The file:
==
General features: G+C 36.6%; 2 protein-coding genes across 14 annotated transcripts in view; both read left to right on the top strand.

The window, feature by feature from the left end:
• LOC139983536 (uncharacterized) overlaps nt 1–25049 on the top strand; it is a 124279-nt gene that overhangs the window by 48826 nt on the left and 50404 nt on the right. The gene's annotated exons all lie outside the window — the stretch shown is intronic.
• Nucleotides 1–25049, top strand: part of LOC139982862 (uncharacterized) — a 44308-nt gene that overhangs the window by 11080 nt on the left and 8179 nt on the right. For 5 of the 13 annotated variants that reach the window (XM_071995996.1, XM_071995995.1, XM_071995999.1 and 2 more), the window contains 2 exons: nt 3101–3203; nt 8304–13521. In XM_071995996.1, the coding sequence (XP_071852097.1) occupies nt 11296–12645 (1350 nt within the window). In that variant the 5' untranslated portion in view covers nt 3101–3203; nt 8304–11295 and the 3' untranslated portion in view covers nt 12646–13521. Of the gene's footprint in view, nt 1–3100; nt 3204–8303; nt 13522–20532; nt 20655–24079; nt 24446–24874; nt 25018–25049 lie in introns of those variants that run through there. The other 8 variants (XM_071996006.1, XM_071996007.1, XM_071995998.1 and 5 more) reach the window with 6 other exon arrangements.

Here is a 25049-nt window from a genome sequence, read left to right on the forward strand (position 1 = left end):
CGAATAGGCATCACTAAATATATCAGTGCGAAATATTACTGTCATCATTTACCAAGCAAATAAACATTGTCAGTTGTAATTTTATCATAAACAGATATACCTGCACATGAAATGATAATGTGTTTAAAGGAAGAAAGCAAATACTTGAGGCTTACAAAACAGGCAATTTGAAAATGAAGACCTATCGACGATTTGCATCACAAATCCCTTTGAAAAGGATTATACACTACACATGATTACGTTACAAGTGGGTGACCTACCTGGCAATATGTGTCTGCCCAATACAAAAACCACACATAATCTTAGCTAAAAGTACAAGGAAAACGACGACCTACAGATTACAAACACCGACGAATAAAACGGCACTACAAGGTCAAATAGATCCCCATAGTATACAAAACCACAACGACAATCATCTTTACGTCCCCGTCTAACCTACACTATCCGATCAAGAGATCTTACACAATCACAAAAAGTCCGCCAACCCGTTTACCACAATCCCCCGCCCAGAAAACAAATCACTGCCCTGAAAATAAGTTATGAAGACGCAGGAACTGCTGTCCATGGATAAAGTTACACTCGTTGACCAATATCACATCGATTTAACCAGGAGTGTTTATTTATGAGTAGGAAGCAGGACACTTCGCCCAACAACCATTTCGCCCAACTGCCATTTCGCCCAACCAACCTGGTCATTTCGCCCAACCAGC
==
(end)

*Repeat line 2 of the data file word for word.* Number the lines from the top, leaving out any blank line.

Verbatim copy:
The window, feature by feature from the left end: